Saturday, January 30, 2010

Running a bulldozer through a wetland for what?!

We received an e-mail the other day from a Little Swamp Creek watershed neighbor alerting us to the fact that the city of Kenmore, evidently, had been running a bulldozer into the Native Growth Protection Area that backs up to his cul-de-sac. I know how disturbing it is to hear heavy equipment working in an area that is supposed to be protected and undisturbed. We had that happen behind us about 10 years ago.

In order to get the equipment back into this wetland south of 195th, the powers-that-be had to cut down a decent-sized tree -

And cut the lower branches off of a cedar -

This is looking back up to the area of damage pictured above, and the street.

This shot was taken from basically the same spot as the previous photo. I just turned around and headed further south into the wetland area.

This is a little further down that muddy track. You can start to see a new mud puddle formed where the equipment was working.

Mud wallow where they scraped the surface leaves, etc. out of the way for some reason.

A better shot of the dozer scrapes.

And apparently all this was done to get to THIS little culvert that is the drainage from a storm water retention pond right nearby -

...the retention pond being a mere 20 or 30 feet away from this pipe end. If this is truly the only reason that they ran a bulldozer all the way back here, then I am flabbergasted at how ridiculous that was. A bit of overkill. I could have carried a garden shovel and/or a rake back there and cleared it out in a much gentler and appropriately scaled way! Actually, what really needed to be cleared out isn't obvious - the only apparent "work" is the dirt and leaves scraped around.

So it really makes you think. First of all, if we are going to have storm water retention ponds which require maintenance, lets make whatever needs to be maintained easily accessible without ruining part of the wetland that we are trying to protect. Secondly, if the city or county have to run heavy equipment into the wetland and/or buffer that is part of a neighborhood, how about passing out fliers ahead of time or figuring out some other way to let the neighbors know what is going to happen!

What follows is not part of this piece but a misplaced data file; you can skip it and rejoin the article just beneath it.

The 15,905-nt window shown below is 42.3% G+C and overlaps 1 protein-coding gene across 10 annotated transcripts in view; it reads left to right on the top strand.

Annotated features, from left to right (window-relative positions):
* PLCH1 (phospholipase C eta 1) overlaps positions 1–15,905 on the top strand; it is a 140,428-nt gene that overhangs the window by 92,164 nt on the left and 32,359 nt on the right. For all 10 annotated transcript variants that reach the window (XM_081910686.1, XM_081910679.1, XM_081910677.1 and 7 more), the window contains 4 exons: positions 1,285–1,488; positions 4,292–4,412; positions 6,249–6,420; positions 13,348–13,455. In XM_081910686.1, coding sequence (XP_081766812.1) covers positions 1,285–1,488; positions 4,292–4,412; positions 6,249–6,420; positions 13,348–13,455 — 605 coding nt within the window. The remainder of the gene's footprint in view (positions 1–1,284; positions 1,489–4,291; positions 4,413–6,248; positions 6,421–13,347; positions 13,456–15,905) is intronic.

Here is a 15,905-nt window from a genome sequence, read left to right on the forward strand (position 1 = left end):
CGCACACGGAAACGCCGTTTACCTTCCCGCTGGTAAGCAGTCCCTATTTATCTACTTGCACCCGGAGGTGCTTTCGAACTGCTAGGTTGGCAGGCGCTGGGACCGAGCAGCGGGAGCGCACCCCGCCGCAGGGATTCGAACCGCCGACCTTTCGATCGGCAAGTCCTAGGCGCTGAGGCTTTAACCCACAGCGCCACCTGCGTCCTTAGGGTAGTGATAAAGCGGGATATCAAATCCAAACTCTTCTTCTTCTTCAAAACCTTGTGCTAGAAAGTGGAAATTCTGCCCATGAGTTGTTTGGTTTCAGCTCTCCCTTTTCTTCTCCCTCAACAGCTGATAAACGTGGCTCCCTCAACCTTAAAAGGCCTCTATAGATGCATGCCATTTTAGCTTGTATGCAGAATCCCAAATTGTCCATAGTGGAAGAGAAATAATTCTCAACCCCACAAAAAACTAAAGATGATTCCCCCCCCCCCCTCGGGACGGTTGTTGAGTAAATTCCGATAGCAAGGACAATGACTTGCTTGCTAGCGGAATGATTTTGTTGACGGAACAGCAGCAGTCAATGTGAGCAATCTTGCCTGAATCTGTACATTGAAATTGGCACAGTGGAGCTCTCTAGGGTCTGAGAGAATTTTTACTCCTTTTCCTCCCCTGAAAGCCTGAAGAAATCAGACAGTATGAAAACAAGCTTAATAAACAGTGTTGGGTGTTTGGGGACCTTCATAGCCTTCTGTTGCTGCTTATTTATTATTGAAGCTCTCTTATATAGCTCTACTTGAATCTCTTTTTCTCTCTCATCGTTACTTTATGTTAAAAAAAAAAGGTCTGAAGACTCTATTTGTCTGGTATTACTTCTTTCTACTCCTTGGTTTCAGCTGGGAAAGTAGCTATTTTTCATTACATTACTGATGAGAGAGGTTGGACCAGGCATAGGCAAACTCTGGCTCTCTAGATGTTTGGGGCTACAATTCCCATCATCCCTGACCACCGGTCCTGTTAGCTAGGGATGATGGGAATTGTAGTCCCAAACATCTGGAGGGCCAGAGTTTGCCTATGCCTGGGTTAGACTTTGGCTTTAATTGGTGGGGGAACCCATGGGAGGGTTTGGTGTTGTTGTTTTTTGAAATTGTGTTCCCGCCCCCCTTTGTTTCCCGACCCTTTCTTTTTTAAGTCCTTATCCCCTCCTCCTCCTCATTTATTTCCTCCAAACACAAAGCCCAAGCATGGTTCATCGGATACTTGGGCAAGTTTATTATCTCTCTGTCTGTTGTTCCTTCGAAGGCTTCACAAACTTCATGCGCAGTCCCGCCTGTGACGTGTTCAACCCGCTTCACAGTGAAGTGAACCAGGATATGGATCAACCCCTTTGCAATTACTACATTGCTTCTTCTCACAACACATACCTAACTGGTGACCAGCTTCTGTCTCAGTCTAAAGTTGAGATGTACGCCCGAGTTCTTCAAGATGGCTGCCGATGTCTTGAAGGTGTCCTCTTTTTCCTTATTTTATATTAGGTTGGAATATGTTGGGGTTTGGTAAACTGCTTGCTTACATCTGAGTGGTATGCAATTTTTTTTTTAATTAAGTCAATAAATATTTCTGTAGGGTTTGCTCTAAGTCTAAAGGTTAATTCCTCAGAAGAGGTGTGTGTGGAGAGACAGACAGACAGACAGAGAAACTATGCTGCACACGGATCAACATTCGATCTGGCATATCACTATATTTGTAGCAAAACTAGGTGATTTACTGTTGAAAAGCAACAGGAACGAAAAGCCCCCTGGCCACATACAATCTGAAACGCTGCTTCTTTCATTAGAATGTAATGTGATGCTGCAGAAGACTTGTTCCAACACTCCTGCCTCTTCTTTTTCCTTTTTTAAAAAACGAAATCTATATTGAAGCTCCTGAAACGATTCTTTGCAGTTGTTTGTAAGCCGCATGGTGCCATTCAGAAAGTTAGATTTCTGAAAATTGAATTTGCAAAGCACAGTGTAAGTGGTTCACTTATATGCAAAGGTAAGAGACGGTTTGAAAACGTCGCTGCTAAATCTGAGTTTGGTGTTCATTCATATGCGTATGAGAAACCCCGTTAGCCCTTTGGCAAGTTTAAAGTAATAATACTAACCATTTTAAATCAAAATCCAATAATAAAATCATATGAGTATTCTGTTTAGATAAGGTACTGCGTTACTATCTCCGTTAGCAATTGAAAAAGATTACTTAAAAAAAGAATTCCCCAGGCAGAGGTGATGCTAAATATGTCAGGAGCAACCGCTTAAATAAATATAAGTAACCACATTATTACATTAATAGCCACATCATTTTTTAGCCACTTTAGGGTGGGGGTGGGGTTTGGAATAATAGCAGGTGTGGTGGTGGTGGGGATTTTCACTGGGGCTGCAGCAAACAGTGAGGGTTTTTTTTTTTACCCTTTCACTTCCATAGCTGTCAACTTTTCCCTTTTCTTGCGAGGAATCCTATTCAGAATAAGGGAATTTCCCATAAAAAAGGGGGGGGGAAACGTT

By the way, the remediation for disturbing this area was a sprinkling of grass seed.

There is one good thing that came as a result of this craziness. We made a new great connection with someone concerned about our watershed. We look forward to working together with him in the future. There is an amazing wetland buffer on his street in serious need of an invasive weed removal party. Volunteers?

Monday, January 11, 2010

Why Erosion Control Rules Should Actually Be Enforced

We've had a lot of rain overnight and all morning and as you can see, the stream is running fairly high.

All of this rain makes it painfully obvious that the construction project down the street still doesn't have adequate erosion control, and muddy runoff is going into the nearby street drains that empty into the wetland across the street. There are regulations in place that should be enforced that would easily keep this from happening. According to the city's own information, a minimum of 2-inches of mulch should be used, not the ridiculously thin scattering that was applied at this location. Also maybe silt fencing. Whatever is needed to keep the soil on site. Once again, here is a link to a pdf version of the City of Kenmore's Erosion Control Requirements.

The houses being built here must have to pass periodic inspections, so the question is why the building inspector doesn't enforce the runoff regulations.

Here's my visual tour for you...

The sad attempt at erosion control.

These decorative bricks are not stopping the muddy runoff....

...especially when it is trying to hold back a little stream running off the slope.

Muddy runoff flowing across the sidewalk further west.

A lot more straw and a silt fence along the edge of the sidewalk seems like it would be a good plan to me.

Muddy runoff down the internal road.

Muddy gutters heading east on 192nd from the cul de sac.

Muddy water heading west from the cul de sac.

This is a big drain that directs water under the street and into Wetland #3, which stretches from 192nd to nearly Bothell Way and includes Swamp and Little Swamp Creeks.

The muddy puddle next to that large storm drain. Love the litter, too.